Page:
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  2. Thumbs up !!!! Well said to the point and u sure did hit the nail right on the head.. This is do sad for a small country !!!!! All we have is how much crimes and killings and others quick to comment and post crap!! Lord put a hand .

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  3. I agree but those same people allow NGOs to be infiltrated by political influences, this is why people view them as all the same. They would not contribute whether in interest or in resources. we should therefore try to make this distinction as we move ahead. Civil society has lost its soldiers to politics, a fact we should recognise. Most corporate entities now donate mainly to Government, have any idea why?

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  4. About time this group posts an article worth reading! Tired of all the junk articles. Would be great for Lucians to put some much needed resources toward their youth.

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  5. Hello Ann, thank you for your sound words of encouragement. I would like to volunteer in your oganisation. I have loads of ideas to assist and would definitely like to make a contribution. Its time we work together ONE TEAM ONE VOICE. UNITED WE STAND to make a difference. I believe we can make it happen!!!
    email me [email protected]

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  6. Bravo Ann, it's time that we invest in our future. The children of today are tomorrow's future and what examples are we setting for them. Say the word and I'm down. We adults of this nation need to invest more in the kids of our nation then and only then will majority of the crime stop.

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  7. It's disgusting to see these small children whining and simulating sex on each other. This oversexualised culture needs to stop, children should not even be at these events. Too many people complaining times are hard yet they always out partying and drinking rum.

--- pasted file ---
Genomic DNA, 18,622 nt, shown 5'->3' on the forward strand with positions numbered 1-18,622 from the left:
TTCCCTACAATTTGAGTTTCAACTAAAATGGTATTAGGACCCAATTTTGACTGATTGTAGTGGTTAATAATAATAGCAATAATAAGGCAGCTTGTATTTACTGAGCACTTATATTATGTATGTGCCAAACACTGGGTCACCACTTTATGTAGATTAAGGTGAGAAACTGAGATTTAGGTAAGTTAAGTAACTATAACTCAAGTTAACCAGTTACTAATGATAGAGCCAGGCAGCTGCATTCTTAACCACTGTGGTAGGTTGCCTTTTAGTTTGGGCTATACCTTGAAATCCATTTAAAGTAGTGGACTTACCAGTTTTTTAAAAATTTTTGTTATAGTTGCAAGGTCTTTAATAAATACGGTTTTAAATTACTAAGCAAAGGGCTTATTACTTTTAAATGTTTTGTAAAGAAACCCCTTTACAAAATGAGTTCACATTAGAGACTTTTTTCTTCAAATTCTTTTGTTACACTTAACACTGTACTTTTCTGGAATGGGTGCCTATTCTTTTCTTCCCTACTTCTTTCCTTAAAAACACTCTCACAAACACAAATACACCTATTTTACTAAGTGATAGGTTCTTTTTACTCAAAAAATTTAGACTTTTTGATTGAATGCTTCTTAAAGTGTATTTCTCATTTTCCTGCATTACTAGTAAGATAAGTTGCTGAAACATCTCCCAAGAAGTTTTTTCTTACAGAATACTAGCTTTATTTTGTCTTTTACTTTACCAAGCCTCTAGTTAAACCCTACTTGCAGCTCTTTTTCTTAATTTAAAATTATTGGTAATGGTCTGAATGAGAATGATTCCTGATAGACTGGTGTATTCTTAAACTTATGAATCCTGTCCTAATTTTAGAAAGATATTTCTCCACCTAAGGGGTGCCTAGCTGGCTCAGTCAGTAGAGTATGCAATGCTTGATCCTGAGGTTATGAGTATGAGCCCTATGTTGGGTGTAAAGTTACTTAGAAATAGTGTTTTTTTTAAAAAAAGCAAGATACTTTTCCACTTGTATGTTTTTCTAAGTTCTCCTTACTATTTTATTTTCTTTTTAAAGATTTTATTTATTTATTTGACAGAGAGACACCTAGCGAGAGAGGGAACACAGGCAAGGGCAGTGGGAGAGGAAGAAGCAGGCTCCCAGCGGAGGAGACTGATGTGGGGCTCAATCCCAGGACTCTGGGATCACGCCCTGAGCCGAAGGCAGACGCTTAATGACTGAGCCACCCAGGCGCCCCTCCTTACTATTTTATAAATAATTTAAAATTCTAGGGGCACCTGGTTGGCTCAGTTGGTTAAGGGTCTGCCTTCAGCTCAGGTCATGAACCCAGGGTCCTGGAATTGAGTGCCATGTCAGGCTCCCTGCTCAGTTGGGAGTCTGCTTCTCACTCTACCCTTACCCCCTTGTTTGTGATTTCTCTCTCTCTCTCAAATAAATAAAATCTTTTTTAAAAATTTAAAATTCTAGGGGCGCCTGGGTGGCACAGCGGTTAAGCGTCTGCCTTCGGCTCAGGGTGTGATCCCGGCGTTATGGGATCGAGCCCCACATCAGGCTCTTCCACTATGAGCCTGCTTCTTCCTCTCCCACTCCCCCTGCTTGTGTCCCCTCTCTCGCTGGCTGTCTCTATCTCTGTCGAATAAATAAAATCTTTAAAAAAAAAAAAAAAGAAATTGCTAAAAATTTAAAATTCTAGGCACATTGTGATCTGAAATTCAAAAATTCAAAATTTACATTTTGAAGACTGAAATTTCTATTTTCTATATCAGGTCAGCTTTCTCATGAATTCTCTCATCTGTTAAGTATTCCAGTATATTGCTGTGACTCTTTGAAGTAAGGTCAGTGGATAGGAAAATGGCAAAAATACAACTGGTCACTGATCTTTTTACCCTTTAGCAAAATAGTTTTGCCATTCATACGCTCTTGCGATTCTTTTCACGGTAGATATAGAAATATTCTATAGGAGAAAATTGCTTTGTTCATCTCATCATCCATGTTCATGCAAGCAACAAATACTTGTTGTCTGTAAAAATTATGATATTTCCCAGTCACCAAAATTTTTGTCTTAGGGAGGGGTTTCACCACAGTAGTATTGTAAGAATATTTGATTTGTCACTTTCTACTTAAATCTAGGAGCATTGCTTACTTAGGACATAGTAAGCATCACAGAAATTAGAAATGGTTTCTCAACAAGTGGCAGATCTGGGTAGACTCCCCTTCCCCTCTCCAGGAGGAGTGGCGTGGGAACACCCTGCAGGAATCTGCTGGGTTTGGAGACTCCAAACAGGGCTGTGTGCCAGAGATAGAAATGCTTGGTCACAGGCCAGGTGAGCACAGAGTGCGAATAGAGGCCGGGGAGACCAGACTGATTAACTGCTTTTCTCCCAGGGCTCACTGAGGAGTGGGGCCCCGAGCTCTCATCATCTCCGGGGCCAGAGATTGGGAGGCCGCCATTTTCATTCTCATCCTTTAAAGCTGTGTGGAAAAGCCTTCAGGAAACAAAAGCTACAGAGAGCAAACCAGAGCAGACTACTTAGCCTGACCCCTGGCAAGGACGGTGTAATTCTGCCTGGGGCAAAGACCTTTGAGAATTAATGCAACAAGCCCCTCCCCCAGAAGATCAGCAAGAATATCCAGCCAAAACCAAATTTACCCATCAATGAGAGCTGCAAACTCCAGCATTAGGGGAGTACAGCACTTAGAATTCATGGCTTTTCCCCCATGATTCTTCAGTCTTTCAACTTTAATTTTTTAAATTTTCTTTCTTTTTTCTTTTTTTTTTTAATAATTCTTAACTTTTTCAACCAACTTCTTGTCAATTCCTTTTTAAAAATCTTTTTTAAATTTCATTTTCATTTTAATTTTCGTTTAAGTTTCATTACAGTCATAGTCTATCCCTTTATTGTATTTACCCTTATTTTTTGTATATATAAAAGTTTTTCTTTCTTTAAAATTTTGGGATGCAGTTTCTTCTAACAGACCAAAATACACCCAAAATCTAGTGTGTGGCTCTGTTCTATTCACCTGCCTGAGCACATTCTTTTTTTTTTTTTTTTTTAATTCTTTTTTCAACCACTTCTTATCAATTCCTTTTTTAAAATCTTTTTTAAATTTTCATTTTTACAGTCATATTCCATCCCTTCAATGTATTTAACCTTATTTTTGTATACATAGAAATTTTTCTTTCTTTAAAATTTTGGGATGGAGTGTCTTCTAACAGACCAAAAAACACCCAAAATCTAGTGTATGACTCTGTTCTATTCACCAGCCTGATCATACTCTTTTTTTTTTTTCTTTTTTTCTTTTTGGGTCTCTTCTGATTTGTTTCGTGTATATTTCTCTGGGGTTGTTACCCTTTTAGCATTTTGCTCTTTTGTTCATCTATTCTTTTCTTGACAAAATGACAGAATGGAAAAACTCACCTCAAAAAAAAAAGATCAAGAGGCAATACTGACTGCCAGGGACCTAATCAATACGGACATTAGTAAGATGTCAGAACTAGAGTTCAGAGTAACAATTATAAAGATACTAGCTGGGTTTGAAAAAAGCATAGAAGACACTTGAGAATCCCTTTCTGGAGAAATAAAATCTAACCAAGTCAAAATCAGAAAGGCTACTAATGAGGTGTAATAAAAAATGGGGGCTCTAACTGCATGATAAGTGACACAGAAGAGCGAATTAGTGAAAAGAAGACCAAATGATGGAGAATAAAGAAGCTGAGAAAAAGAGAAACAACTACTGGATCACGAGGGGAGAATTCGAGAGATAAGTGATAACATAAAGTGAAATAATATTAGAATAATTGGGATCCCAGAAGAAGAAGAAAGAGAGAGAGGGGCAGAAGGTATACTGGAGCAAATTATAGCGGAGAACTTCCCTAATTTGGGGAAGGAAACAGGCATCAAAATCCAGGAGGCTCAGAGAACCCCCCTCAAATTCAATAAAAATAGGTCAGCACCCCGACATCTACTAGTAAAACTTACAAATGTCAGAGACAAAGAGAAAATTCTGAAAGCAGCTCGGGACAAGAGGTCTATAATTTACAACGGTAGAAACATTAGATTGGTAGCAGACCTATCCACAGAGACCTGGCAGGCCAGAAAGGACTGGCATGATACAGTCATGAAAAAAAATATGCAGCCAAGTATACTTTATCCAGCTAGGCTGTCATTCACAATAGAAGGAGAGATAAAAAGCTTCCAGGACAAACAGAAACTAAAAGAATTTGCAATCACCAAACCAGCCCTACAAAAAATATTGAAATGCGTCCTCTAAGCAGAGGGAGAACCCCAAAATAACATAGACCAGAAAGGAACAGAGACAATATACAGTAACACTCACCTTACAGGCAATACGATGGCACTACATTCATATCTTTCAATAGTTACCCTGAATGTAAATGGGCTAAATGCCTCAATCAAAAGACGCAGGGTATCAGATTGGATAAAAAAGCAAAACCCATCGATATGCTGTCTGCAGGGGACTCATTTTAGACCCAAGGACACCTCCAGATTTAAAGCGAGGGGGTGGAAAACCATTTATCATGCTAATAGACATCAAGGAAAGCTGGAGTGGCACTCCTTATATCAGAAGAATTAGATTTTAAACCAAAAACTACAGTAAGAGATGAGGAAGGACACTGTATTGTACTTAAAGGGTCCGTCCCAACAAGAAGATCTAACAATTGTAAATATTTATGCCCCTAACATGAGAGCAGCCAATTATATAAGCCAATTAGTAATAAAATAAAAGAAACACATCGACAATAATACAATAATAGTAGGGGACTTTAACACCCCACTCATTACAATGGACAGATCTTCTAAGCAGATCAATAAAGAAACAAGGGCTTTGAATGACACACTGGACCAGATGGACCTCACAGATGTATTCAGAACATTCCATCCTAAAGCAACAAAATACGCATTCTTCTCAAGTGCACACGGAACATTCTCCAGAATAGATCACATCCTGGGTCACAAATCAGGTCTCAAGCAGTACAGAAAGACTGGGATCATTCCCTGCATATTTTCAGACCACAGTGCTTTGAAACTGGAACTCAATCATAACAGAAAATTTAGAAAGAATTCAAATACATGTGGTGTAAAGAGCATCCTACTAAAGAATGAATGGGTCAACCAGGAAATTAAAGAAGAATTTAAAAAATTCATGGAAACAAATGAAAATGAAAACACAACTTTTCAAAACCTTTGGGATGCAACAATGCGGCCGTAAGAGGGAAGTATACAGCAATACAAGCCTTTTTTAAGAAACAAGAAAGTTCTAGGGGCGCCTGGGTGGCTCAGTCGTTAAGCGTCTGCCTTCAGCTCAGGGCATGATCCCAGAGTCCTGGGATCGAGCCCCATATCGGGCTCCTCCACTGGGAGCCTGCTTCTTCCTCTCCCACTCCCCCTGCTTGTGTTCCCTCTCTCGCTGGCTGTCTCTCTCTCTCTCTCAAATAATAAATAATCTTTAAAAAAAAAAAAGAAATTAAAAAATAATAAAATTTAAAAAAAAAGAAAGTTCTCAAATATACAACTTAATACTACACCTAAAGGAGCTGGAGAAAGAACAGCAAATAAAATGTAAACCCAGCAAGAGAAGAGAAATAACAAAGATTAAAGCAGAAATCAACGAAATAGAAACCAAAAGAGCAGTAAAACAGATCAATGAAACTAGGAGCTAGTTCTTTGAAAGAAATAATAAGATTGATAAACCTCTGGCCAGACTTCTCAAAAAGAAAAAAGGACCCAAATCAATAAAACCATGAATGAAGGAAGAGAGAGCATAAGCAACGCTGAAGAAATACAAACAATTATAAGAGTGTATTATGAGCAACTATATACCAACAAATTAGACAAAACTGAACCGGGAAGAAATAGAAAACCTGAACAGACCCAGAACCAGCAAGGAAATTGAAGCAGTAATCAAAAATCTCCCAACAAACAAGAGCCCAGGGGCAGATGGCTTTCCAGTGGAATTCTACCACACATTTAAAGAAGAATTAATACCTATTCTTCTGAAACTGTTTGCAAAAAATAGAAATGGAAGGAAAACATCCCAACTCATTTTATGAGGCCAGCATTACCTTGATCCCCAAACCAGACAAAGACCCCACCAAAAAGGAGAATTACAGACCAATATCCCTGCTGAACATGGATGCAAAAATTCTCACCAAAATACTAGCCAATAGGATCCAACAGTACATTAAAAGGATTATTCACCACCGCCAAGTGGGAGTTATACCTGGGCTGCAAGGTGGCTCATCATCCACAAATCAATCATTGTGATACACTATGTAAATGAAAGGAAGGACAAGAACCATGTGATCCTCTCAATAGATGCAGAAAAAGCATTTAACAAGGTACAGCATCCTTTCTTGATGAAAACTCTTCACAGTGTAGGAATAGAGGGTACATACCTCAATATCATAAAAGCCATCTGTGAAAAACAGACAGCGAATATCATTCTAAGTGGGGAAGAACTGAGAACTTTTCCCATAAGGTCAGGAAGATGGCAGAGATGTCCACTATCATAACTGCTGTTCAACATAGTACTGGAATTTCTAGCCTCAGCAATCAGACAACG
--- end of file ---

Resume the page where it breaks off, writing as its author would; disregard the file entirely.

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  8. I totoally agree.our priorities aren't set right.this little boy with cancer...I was so shocked when i heard...he was always so full of life and mischievous that I wud have neva expected him to go like tht.so so sad...and his mom is one of those women that the system keeps failing over and over.having to work she isn't always there to gve the constant attention to those kids that they so badly needed.i used to be their neighbor and the kids are constantly home alone because mom has to work to feed and clothe them.i don't mean to make this family an EXAMPLE..but it just goes to show that sometimes no matter how hard a mother tries,or a father tries, or a child tries...the frustrations of the 'system' just don't provide any hope or any envisioned future.the amount of money that is spilled into jazz and carnival and all other events.there are very few charitable organisations.very few after school programmes.its sad and pathetic...rip nelroy

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  9. Very well said Ann. There are too many rum and chicken events where children who are too young partake. Young boys and girls whine like adults and that seem to be ok with all. It really pains my heart to see the way kids are raised in St. Lucia now. I hope you can make more folks take stock and invest more in the youth. Thanks for your article. Again, well said!